The stained glass windows on the upper floor ‘exalt’ the great figures of the Christian faith: prophets, apostles, and saints of various eras who marked the spirits and whom the faithful prayed to. There are Moses, Aaron, Saint Peter, Saint Jacques, Saint Martin, Saint Nicholas… All are several meters high.


St Lubin stained glass © NDC, fonds Gaud

More accessible for viewing, the stained glass windows on the lower floor tell stories: twenty to thirty panels, surrounded by geometric designs, tell us all the important episodes of the Christain faith: it is a scenography, such as used in films. These stained glass windows are read from bottom to top – from left to right.

Remaining are the rose windows, ‘fireworks’ designed for the glorification of Christ and Mary.


south portal rose © NDC, fonds Gaud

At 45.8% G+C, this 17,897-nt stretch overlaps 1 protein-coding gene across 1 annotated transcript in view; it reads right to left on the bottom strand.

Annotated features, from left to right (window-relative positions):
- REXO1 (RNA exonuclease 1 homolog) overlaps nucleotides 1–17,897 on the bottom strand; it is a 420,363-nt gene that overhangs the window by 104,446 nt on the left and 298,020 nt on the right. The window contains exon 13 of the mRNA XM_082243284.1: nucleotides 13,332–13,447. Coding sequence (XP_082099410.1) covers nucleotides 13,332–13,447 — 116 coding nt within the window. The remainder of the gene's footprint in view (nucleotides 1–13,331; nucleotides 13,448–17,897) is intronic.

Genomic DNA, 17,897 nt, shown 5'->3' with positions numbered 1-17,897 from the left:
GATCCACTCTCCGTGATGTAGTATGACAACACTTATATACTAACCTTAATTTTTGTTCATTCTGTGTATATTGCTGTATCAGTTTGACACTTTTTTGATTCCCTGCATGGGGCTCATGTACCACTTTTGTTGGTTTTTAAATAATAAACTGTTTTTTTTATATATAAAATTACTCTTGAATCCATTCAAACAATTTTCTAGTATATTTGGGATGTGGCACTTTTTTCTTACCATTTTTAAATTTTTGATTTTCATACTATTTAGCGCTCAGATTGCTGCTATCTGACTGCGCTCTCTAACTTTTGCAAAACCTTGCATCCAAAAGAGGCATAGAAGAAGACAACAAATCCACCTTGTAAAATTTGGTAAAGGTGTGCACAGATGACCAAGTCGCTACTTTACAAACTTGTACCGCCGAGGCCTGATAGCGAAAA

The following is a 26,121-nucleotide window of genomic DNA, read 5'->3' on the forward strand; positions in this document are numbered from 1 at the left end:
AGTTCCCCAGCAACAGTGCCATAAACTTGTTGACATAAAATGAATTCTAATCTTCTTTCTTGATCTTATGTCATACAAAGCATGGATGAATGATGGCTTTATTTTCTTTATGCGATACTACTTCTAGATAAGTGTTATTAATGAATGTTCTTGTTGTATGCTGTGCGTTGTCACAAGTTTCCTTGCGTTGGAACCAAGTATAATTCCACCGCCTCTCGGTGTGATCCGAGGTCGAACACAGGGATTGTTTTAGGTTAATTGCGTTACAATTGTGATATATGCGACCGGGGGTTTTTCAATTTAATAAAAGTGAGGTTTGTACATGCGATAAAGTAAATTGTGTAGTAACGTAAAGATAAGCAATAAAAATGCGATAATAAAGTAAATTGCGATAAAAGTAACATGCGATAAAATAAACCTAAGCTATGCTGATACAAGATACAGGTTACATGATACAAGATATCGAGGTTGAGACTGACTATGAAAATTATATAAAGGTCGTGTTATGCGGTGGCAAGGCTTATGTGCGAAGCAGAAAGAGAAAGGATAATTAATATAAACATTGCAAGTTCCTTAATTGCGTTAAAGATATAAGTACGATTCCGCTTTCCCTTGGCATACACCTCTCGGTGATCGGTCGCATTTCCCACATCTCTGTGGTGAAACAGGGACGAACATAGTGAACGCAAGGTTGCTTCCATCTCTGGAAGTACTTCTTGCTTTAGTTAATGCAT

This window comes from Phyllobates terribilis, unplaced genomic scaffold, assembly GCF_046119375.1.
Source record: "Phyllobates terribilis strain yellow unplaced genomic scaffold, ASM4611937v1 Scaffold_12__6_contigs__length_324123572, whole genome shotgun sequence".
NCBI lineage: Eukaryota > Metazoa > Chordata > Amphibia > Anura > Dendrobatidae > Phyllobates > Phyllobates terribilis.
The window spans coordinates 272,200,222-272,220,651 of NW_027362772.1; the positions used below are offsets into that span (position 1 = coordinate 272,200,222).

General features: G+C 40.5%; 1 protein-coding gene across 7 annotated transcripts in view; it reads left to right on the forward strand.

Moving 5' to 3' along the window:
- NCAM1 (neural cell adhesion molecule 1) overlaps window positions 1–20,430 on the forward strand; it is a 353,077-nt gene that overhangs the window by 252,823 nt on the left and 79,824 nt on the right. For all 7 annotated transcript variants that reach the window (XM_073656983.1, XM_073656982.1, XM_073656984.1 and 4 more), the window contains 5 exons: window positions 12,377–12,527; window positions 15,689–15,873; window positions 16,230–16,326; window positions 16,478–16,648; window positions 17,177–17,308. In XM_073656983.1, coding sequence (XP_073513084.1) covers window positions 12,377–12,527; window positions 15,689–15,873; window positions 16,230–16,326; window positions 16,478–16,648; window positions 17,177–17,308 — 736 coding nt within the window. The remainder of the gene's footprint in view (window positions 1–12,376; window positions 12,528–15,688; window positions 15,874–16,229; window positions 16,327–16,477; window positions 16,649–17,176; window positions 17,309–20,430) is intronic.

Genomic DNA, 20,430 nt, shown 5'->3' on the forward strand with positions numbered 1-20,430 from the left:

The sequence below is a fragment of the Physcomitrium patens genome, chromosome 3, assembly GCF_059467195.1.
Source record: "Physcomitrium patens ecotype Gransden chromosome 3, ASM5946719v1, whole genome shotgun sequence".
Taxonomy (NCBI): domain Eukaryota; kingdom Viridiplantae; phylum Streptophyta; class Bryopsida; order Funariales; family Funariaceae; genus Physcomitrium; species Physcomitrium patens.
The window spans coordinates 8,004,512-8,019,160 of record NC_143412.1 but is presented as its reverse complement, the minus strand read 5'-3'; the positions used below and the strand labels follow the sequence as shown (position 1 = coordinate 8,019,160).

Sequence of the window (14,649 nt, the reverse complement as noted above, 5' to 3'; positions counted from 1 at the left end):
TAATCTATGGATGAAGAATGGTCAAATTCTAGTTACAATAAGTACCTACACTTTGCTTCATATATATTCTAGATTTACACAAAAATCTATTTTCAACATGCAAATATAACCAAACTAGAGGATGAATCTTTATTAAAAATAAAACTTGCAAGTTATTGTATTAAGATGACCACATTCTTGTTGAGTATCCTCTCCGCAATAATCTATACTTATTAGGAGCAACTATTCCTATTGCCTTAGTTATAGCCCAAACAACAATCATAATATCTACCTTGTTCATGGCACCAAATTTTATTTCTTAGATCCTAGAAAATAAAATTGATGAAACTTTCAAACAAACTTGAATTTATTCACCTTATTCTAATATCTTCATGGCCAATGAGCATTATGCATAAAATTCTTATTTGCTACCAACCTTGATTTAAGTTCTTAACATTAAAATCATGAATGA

Here, almost everything is intentional. The colors are chosen for their symbolic meaning. When we take the window axis, new meanings appear. In reality, each stained glass window can even be read at four levels: historical (let yourself be guided by the script shown), allegorical (often allusions to Christ), moral (how to react in your social and personal life), anagogical (glimpse into the beyond).

A World to Explore

Not a single guide knows all the stained glass ‘by heart’ – you have to remember the story first to understand the sequence of scenes, the role of each character, the twists and turns. Where does this scene take place? Why are they making these gestures?


St Martin stained glass © NDC, fonds Gaud

These stained glass windows invite us to deeply reflect on what history means and how it relates to us now: on faith, on social relations, on the meaning of life. And often behind the scenes, we find (very) current concerns…